Seeing the light
© BioMed Central Ltd 2002
Published: 6 September 2002
Despite the enormous progress that has been made in recent years towards unravelling the autoregulatory transcriptional feedback loops that underlie circadian rhythms in organisms ranging from cyanobacteria to man, many mysteries remain. As discussed at the Novartis Foundation Symposiumon 'Molecular clocks and light signalling' in London this week, not least among the unknown factors for many organisms is the identity of the photopigment that transmits signals about light and dark in such a way that each organisms' internal circadian clock becomes synchronized with night and day.
In mammals, evidence from mice lacking rod and cone photoreceptors crystallised the view that there must be a photo pigment other than rhodospin that signals to the circadian clock. Prime candidates include the cryptochromes, homologs of blue-light receptors in Arabidopsis and circadian photoreceptors in the Drosophilabrain, and melanopsin, which is a member of the same family as rhodospin but is found in retinal cells that are quite distinct from the rods and cones that underlie image-based vision. It is not yet possible to identify either one as the definitive mammalian circadian photopigment, however.
Mice lacking both cryptochrome genes behave normally when housed in daily cycles of light and dark but display no circadian rhythms of behaviour when kept in constant darkness, implicating cryptochromes in circadian photoreception (Russell van Gelder, Washington University School of Medicine, St Louis, USA). Yet the spectrum of light that is optimally active in eliciting non-rhodopsin-based circadian responses is quite distinct from that of flavoproteins such as cryptochrome (Russell Foster, Imperial College. London, UK). A novel opsin, VA-opsin, may underlie non-retinal photoreception in teleosts, but such an opsin has not (at least as yet) been found in mammals. Melanopsin certainly seems to have a role in circadian rhythmicity, and is found in retinal cells that respond to light, yet it has not been definitively shown to function as a signal-transducing photopigment, and it remains possible that melanopsin will prove to function on the circadian light-sensing pathway in some other way than as a signalling photosensor - perhaps as a photoisomerase, like some other members of the opsin family.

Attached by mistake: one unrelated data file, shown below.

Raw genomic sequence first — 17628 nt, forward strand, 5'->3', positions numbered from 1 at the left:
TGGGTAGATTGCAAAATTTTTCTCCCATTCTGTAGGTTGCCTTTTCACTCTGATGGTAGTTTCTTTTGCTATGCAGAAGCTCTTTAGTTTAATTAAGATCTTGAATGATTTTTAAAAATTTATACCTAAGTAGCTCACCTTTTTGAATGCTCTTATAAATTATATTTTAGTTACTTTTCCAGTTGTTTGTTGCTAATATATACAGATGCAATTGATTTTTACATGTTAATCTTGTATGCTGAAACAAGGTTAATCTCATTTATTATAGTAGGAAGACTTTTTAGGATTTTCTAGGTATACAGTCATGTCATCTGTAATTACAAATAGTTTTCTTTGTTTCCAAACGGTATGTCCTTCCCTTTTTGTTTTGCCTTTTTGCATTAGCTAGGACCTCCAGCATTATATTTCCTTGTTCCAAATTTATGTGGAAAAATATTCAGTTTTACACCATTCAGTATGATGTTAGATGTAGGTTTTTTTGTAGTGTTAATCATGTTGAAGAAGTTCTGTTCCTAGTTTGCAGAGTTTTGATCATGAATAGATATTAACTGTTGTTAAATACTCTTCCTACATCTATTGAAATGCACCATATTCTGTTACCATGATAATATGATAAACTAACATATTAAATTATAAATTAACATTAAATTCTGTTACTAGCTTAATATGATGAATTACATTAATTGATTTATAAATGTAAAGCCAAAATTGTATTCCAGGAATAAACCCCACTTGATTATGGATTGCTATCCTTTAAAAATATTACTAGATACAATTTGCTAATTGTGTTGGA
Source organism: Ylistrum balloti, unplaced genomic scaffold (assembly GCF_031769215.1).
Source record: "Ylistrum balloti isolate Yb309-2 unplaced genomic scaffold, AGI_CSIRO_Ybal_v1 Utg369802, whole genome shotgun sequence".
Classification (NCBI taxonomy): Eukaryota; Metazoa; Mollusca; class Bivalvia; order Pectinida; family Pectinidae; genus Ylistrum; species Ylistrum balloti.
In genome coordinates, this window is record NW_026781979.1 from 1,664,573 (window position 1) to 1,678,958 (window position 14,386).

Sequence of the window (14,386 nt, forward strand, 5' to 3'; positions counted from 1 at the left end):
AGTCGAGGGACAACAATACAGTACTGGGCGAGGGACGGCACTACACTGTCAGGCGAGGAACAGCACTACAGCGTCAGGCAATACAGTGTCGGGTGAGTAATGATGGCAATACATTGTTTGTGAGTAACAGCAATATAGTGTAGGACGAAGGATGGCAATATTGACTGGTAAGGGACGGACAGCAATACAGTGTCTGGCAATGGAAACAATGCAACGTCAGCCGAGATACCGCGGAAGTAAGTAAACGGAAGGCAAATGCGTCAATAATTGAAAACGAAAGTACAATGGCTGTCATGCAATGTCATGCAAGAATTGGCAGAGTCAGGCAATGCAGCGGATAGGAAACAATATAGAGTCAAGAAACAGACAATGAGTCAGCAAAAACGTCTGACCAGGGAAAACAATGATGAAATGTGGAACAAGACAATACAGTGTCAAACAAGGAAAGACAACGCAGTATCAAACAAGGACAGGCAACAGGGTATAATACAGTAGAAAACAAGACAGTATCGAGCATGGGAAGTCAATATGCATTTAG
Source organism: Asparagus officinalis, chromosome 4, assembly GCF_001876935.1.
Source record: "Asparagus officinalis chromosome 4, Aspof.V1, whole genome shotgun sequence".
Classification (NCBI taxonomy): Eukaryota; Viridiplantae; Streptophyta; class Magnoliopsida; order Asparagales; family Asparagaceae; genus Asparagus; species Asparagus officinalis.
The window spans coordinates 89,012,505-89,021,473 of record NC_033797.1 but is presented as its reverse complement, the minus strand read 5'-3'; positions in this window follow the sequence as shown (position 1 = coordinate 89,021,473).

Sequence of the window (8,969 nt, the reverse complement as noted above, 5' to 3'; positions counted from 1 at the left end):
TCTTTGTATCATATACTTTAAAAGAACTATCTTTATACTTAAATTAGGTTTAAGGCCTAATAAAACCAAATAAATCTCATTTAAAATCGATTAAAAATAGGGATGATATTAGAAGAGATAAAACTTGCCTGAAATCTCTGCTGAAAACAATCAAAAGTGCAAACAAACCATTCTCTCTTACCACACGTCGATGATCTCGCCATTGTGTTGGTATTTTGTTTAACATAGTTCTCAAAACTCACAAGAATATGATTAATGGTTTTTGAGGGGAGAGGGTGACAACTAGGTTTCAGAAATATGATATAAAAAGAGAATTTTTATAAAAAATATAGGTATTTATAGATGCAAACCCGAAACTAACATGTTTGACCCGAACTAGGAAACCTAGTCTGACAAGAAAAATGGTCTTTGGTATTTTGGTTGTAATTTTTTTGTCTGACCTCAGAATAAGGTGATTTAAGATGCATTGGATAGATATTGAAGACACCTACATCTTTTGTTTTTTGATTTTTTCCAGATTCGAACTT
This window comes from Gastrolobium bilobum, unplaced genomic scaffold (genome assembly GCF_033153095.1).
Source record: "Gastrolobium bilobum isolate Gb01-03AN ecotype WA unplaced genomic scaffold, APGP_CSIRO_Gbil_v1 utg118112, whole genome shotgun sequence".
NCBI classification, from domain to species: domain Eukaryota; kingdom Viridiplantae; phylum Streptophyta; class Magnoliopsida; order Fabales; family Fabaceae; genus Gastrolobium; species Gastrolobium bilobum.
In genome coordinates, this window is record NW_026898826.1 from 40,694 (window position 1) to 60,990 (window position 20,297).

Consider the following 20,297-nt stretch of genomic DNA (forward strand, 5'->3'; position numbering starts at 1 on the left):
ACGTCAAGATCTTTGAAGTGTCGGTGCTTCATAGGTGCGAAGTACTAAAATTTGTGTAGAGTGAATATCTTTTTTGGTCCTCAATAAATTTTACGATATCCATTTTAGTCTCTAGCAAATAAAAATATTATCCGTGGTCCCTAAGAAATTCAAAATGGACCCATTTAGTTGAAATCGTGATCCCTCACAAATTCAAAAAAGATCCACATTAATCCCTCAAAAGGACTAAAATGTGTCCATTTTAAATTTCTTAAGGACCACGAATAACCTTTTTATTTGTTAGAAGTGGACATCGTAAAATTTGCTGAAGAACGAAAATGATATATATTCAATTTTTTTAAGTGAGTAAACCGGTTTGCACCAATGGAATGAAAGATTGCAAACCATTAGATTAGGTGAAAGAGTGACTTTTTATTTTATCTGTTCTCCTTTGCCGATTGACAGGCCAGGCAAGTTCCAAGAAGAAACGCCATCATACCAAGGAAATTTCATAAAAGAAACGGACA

Although eagerly anticipated melanopsin-knockout mice may shed light on this thorny issue, experience with studies of other molecules on circadian pathways suggests that multiple, somewhat redundant components are each able to operate and compensate for one another under slightly different conditions. It is therefore likely that debate will rage until all possible components are identified and analysed in mammals, following the completion of mouse and human genome sequences. The good news is that at least for Neurospora, a fungus that has served as a stalwart of circadian studies for many decades, the photoreceptor has been definitively identified as White Collar 1, a DNA-binding transcription factor that is also directly light-sensitive (Jay Dunlap, Dartmouth Medical School, Hanover, USA).
The meeting proceedings will be published as a book by John Wiley & Sons Ltd. In spring of 2003.